Jesse Robredo, most accessible Cabinet memberBy Ramon Tulfo
Philippine Daily Inquirer
To all those praying for the safe recovery of Interior Secretary Jesse Robredo, please include the two pilots, Capts. Jessup Bahinting and Kshitiz Chand, a Nepal national.
Bahinting, owner of Aviatours, the company that owns the ill-fated plane charted by Robredo, needs special mention.
Three days before the crash, Bahinting saved the life of Cebu City zookeeper Ronald Aventurado, who was bitten by a king cobra.
The city didn’t have an antidote against snake bite, but neighboring Camiguin, an island province, had it.
Without the antidote, it was going to be a slow but certain death for Aventurado and minutes were ticking by.
On his own initiative, Bahinting ordered one of his pilots to fly to Camiguin to get the antidote.
He could have said, “Saving the life of a zookeeper is not my job, it’s the job of the city government, Aventurado’s employee.”
But that didn’t even cross Bahinting’s mind. Without hesitating, he ordered one of his planes to fly to Camiguin.
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There were two heroes aboard that ill-fated plane: Secretary Robredo and Captain Bahinting.
So let’s all pray for a miracle: the safe recovery of Robredo, Bahinting and Chand.
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Reports keep mentioning that Robredo is a recipient of the Ramon Magsaysay award, Asia’s equivalent of the Nobel Prize.
They fail to mention that Robredo is also a Dangal ng Bayan awardee.
Dangal ng Bayan is the highest award the government gives to government officials or employees for exemplary public service.
The other “Dangal” awardees that I know of are retired police Director Marcelo Ele Jr. and police Senior Superintedent Wally Sombero, who retired at age 44.
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Among all the Cabinet members, Robredo is the most accessible.
He always returns calls and is always available for interviews with the media.
He immediately acts on complaints from the public.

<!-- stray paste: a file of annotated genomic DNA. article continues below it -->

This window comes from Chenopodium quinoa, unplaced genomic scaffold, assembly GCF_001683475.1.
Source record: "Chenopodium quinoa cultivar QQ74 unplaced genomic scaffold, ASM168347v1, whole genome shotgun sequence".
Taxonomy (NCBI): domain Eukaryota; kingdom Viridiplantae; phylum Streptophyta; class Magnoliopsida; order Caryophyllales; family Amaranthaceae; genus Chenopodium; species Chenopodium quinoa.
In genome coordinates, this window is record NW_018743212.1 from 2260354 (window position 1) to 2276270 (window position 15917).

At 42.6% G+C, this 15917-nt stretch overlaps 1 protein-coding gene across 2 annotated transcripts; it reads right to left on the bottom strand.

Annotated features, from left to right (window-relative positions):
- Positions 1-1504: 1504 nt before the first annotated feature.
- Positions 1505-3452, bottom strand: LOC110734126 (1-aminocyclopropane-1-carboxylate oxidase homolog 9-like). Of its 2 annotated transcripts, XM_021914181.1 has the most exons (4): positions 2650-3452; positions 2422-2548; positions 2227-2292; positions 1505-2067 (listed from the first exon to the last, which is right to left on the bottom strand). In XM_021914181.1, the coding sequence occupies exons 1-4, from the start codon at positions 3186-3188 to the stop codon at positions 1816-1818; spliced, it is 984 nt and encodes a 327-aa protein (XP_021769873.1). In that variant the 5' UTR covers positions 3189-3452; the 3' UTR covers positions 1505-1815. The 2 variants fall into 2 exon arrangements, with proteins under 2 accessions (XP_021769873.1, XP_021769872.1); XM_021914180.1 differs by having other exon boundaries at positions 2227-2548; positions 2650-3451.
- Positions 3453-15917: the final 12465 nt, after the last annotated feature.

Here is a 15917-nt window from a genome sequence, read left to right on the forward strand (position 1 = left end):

Two weeks ago, I called Robredo in behalf of a 3-year-old boy who was run over by a car owned by a town councilor in Rizal province.
The child’s parents had approached “Isumbong mo kay Tulfo,” my public service program over radio station dwIZ.
The councilor refused to pay for the child’s hospital and medical expenses.
Robredo apparently called the councilor because the town official promptly paid the medical bills, the boy’s parents told me two days later.
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Before Robredo became chief of the Department of the Interior and Local Government (DILG), he was mayor of Naga City.
When he was mayor of the city, it was free of “jueteng,” an illegal numbers game.
During his term as mayor bars, nightclubs and prostitution joints were not allowed to operate in the city, prompting ribbings from some of his friends that he was a “killjoy.”
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Not only does justice grind exceedingly slow in this country, it also favors the powerful over the poor.
A case in point is Police Officer 3 Aurelio Landingin of the Malolos, Bulacan, police station, who is charged with poking his gun at a 6-year-old boy three years ago.
Landingin continues to be in the service because his cases in the courts and at the National Police Commission continue to drag on.
Worse, Landingin has been charged only with unjust vexation, a minor offense, instead of grave threats and child abuse.
Landingin has allegedly been threatening the boy’s parents, who are market vendors, because the cases against him had not been withdrawn.
More from this Column:
- How easily voters forget
- Dead man biggest winner
- My fearless forecasts
- Jojo Binay’s juvenile tantrum
- Our twisted system of justice